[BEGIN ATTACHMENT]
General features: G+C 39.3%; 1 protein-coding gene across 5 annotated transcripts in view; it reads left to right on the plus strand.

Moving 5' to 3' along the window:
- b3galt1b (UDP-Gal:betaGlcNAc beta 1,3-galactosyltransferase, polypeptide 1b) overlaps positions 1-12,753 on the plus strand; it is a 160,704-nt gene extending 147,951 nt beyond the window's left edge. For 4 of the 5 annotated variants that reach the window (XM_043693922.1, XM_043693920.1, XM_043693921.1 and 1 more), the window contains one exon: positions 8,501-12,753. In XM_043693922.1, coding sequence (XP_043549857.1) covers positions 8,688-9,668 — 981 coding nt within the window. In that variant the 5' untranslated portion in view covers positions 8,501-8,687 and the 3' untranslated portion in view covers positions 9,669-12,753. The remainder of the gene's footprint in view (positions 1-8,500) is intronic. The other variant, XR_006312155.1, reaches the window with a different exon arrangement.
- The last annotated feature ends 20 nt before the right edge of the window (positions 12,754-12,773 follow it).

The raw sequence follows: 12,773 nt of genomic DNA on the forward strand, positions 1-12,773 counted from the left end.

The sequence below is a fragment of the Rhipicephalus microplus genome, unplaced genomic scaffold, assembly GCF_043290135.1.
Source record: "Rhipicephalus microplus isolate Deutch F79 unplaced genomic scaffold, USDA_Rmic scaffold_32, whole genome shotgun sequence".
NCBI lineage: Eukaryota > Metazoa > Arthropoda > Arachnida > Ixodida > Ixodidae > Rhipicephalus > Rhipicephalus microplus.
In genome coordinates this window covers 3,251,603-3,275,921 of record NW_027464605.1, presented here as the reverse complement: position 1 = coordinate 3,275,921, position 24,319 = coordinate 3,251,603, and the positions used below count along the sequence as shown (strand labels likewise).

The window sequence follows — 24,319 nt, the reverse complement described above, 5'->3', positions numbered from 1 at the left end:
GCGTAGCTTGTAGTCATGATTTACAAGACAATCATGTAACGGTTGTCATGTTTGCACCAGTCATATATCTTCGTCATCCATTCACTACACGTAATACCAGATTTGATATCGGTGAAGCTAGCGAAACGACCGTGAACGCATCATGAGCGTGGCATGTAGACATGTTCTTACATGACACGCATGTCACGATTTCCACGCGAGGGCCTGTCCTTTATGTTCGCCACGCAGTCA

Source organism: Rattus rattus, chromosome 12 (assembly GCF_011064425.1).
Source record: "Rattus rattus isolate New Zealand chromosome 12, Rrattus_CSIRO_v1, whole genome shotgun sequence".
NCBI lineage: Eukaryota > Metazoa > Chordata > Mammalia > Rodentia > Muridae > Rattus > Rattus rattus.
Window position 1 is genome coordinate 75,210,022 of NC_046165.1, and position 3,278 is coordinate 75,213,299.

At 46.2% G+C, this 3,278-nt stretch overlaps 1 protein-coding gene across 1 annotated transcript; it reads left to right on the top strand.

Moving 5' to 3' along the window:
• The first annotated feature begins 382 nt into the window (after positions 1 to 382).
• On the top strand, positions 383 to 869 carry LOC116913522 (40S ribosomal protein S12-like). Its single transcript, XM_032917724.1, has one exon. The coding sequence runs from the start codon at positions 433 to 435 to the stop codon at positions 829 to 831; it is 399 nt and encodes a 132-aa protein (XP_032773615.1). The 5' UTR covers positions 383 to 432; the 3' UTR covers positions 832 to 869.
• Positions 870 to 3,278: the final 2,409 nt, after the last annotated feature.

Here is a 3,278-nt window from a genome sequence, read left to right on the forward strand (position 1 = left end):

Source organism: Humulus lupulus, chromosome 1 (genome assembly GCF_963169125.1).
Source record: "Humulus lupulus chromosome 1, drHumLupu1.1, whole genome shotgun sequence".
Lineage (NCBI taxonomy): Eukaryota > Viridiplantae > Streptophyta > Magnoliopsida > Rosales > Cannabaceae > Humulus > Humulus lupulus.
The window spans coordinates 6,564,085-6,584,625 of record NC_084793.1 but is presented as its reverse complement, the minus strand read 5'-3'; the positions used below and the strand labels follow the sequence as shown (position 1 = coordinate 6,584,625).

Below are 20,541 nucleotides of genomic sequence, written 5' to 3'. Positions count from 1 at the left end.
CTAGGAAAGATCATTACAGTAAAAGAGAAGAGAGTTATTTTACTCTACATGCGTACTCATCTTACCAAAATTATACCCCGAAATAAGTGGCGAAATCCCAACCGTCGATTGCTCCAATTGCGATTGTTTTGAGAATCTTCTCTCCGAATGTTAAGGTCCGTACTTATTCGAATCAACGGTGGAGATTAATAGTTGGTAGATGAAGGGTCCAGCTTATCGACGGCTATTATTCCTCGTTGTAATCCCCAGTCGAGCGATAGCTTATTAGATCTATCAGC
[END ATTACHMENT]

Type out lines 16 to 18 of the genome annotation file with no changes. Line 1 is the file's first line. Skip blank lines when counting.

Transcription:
At 46.2% G+C, this 3,278-nt stretch overlaps 1 protein-coding gene across 1 annotated transcript; it reads left to right on the top strand.

Moving 5' to 3' along the window:
• The first annotated feature begins 382 nt into the window (after positions 1 to 382).